Explaining the Zionist model at that historical stage, Israeli historian Ilan Pappé writes: “Early Zionists were fully aware of this process, that of the exploitation of Palestinian labour as a mere stage – as in ‘temporary exploitation’ – in the development of what Zionist leaders, David Ben-Gurion and Yitzhak Ben-Zvi, described as “avoda ivrit”, or ‘Hebrew labour’.” “My hope is that, in due course, we (meaning “Hebrew labour”) will grasp the decisive place in the Palestine economy and in its collective and social life,” Ben-Zvi expresses.

“It is obvious who was to occupy the marginal role in the economy: the Palestinians who formed the vast majority of the population at the time,” Pappé elaborates.

“Yaakov Rabinowitz (one of the founders of Agudat Israel Orthodox party), saw no contradiction in heading a seemingly socialist movement, such as Hapoel Hazair, and arguing for a segregated, colonialist labour market: ‘The Zionist establishment should defend the Jewish workers against the Arab one, as the French government protects the French colonialists in Algeria against the natives’.”

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The legacy of those early Zionists continues to define the relationship between Palestinian labour and Israel to this day – a relationship based on racial segregation and exploitation.

The nature of Israel’s settler colonialism has not fundamentally changed since its inception in the early 20th century. It remains committed to the ethnic cleansing of Palestine and the usurping of Palestinian resources, including Palestinian labour. All attempts to circumvent this ongoing exploitation have largely failed because Palestinian workers remain equally vulnerable in other workspaces as well, whether in the limited, semi-autonomous economy operated by the Palestinian Authority or by the equally exploitative Arab regimes.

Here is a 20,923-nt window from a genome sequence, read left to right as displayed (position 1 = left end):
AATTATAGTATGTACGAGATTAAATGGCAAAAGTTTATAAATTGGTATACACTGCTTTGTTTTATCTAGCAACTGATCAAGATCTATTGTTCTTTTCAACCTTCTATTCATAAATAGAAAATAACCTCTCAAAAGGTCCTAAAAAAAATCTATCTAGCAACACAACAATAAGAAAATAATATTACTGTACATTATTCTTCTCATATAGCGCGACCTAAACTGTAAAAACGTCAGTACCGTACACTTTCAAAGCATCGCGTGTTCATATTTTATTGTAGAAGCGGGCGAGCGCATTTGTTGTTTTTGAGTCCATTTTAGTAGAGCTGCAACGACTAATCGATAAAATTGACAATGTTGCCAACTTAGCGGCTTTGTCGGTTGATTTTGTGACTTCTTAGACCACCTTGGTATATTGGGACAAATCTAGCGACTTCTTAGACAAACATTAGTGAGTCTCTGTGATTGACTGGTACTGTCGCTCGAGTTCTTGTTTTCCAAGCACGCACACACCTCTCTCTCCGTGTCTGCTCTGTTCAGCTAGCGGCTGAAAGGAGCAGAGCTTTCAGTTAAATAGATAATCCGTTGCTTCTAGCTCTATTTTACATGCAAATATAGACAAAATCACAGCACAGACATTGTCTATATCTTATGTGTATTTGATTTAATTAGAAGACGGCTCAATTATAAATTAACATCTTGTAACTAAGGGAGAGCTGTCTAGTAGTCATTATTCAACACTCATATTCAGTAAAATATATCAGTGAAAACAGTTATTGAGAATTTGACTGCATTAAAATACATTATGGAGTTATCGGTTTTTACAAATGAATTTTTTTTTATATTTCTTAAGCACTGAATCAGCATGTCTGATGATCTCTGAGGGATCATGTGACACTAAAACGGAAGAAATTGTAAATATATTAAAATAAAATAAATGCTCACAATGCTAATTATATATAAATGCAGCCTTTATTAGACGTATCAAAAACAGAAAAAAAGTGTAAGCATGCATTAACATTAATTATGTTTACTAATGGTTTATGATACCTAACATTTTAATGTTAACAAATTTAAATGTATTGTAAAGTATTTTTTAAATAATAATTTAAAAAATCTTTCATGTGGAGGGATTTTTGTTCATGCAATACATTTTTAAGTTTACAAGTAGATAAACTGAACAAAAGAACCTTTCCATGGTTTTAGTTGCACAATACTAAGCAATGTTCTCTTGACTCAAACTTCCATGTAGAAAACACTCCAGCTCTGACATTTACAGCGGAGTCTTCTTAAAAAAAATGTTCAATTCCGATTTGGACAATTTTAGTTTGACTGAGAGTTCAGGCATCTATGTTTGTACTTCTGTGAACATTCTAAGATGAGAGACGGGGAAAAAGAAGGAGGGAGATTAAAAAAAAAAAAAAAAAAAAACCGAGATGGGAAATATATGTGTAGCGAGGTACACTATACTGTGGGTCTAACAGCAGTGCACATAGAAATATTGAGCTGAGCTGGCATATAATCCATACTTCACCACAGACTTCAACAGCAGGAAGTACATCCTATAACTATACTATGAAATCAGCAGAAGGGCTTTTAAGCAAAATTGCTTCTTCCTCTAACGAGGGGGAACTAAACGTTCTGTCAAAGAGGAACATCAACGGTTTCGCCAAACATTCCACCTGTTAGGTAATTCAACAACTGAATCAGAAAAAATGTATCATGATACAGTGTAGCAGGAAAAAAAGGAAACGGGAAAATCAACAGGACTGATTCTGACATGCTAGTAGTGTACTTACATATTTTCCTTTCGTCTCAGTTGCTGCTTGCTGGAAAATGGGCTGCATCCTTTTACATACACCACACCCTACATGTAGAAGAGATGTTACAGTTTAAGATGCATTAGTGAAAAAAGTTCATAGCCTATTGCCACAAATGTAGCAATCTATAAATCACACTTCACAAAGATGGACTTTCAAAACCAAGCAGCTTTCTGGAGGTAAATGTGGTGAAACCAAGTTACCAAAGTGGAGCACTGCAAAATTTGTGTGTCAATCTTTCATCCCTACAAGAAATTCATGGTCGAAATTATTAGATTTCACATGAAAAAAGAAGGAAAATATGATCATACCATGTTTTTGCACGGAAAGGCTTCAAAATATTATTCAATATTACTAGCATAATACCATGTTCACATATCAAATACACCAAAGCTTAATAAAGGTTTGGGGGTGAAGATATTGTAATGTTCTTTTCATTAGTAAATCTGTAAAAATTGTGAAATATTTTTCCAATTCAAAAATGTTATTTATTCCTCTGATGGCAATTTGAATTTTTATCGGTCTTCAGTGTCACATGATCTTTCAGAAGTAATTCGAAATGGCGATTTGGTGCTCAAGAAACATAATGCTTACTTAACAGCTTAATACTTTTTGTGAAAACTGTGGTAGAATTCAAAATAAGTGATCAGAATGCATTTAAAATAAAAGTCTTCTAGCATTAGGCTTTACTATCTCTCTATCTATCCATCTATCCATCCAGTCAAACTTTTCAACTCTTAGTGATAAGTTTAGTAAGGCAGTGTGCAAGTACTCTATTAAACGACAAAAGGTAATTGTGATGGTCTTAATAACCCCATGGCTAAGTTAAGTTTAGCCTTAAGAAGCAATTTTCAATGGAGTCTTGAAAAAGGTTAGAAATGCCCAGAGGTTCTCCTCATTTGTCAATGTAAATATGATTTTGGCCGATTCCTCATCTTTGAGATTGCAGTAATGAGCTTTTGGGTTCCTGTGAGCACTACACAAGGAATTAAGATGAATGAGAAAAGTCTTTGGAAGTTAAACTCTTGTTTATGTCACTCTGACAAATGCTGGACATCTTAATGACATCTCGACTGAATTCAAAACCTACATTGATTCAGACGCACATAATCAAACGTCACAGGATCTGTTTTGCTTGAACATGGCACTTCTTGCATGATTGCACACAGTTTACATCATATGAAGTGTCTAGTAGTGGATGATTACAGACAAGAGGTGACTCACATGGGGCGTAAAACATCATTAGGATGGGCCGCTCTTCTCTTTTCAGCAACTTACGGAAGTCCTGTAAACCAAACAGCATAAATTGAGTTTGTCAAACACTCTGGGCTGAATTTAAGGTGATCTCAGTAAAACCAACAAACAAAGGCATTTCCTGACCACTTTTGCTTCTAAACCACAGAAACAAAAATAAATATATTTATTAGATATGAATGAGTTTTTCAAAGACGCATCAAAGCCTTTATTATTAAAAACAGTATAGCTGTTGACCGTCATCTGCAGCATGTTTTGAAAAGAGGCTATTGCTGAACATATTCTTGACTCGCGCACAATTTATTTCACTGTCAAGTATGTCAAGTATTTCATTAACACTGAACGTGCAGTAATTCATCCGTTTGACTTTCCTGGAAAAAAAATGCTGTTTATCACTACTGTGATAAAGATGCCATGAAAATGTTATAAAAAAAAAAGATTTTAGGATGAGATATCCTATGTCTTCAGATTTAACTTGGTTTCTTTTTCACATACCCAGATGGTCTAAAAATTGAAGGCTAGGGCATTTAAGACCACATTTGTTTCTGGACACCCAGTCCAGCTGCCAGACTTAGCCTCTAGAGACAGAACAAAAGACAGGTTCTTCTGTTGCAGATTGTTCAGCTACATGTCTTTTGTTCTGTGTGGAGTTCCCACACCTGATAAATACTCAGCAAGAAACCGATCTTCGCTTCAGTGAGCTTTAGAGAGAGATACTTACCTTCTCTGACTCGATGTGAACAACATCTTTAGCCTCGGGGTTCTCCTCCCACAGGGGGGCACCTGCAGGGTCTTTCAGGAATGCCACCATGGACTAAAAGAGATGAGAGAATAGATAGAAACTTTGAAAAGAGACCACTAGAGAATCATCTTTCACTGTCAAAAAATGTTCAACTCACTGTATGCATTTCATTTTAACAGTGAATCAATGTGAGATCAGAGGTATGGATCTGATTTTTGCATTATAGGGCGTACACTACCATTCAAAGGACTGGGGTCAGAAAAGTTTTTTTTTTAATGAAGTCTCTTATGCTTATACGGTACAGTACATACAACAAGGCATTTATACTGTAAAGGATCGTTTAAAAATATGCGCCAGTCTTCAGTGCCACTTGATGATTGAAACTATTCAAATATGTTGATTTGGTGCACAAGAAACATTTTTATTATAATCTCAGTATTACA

Despite all this, Palestinian workers continue to resist their exploitation in many ways, including unionising, striking, protesting and resisting the Israeli occupation. It should come as no surprise that the various Palestinian uprisings throughout the years were fuelled by working-class Palestinians.

Such reality compels us to rethink our understanding of the Palestinian struggle. It is not a mere “conflict” of politics, geography or narratives, but one that is predicated on several strata of class struggles within and without Palestine. Those struggles, as experiences have shown, have stood at the very core of the history of Palestinian resistance, manifesting itself clearly in the Palestinian strike and rebellion of 1936-39, all the way to the present day.

The views expressed in this article belong to the author and do not necessarily reflect the editorial policy of Middle East Monitor.